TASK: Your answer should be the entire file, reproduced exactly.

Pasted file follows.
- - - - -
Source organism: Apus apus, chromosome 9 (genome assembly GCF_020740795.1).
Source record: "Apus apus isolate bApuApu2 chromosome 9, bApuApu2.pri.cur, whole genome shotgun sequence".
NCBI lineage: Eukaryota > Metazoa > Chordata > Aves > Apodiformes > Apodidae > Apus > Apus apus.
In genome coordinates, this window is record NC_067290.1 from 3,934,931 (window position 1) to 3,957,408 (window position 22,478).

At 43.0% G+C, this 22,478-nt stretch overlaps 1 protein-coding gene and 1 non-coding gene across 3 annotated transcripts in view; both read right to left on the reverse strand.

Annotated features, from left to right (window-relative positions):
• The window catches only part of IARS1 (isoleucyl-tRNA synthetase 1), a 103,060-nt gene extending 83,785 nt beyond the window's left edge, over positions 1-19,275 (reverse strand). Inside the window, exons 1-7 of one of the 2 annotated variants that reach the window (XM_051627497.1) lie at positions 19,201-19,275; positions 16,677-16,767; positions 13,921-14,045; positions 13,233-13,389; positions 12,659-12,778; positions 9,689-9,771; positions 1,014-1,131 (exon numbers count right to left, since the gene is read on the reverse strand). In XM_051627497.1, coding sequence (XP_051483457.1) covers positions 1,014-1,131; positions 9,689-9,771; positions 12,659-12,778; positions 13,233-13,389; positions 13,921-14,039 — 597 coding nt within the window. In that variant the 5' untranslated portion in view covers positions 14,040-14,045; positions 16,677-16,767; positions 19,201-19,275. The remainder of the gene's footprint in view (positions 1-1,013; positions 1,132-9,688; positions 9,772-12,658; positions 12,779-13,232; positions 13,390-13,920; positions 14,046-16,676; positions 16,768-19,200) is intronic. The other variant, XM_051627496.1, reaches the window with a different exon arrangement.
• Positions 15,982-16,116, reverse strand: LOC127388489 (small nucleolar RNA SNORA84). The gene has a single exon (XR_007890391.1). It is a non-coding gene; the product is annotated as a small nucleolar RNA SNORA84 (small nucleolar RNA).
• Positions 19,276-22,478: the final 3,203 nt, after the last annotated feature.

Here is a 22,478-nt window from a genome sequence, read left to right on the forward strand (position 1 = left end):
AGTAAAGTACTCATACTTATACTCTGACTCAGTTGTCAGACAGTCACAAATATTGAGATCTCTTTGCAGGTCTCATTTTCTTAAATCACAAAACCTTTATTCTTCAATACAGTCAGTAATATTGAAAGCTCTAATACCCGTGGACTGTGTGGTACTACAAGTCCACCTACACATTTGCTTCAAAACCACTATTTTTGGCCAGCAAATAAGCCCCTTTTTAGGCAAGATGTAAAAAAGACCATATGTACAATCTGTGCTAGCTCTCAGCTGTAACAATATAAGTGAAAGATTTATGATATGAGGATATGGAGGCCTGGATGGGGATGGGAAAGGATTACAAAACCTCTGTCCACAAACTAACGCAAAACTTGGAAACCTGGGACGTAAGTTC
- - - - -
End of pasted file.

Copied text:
Source organism: Apus apus, chromosome 9 (genome assembly GCF_020740795.1).
Source record: "Apus apus isolate bApuApu2 chromosome 9, bApuApu2.pri.cur, whole genome shotgun sequence".
NCBI lineage: Eukaryota > Metazoa > Chordata > Aves > Apodiformes > Apodidae > Apus > Apus apus.
In genome coordinates, this window is record NC_067290.1 from 3,934,931 (window position 1) to 3,957,408 (window position 22,478).

At 43.0% G+C, this 22,478-nt stretch overlaps 1 protein-coding gene and 1 non-coding gene across 3 annotated transcripts in view; both read right to left on the reverse strand.

Annotated features, from left to right (window-relative positions):
• The window catches only part of IARS1 (isoleucyl-tRNA synthetase 1), a 103,060-nt gene extending 83,785 nt beyond the window's left edge, over positions 1-19,275 (reverse strand). Inside the window, exons 1-7 of one of the 2 annotated variants that reach the window (XM_051627497.1) lie at positions 19,201-19,275; positions 16,677-16,767; positions 13,921-14,045; positions 13,233-13,389; positions 12,659-12,778; positions 9,689-9,771; positions 1,014-1,131 (exon numbers count right to left, since the gene is read on the reverse strand). In XM_051627497.1, coding sequence (XP_051483457.1) covers positions 1,014-1,131; positions 9,689-9,771; positions 12,659-12,778; positions 13,233-13,389; positions 13,921-14,039 — 597 coding nt within the window. In that variant the 5' untranslated portion in view covers positions 14,040-14,045; positions 16,677-16,767; positions 19,201-19,275. The remainder of the gene's footprint in view (positions 1-1,013; positions 1,132-9,688; positions 9,772-12,658; positions 12,779-13,232; positions 13,390-13,920; positions 14,046-16,676; positions 16,768-19,200) is intronic. The other variant, XM_051627496.1, reaches the window with a different exon arrangement.
• Positions 15,982-16,116, reverse strand: LOC127388489 (small nucleolar RNA SNORA84). The gene has a single exon (XR_007890391.1). It is a non-coding gene; the product is annotated as a small nucleolar RNA SNORA84 (small nucleolar RNA).
• Positions 19,276-22,478: the final 3,203 nt, after the last annotated feature.

Here is a 22,478-nt window from a genome sequence, read left to right on the forward strand (position 1 = left end):
AGTAAAGTACTCATACTTATACTCTGACTCAGTTGTCAGACAGTCACAAATATTGAGATCTCTTTGCAGGTCTCATTTTCTTAAATCACAAAACCTTTATTCTTCAATACAGTCAGTAATATTGAAAGCTCTAATACCCGTGGACTGTGTGGTACTACAAGTCCACCTACACATTTGCTTCAAAACCACTATTTTTGGCCAGCAAATAAGCCCCTTTTTAGGCAAGATGTAAAAAAGACCATATGTACAATCTGTGCTAGCTCTCAGCTGTAACAATATAAGTGAAAGATTTATGATATGAGGATATGGAGGCCTGGATGGGGATGGGAAAGGATTACAAAACCTCTGTCCACAAACTAACGCAAAACTTGGAAACCTGGGACGTAAGTTC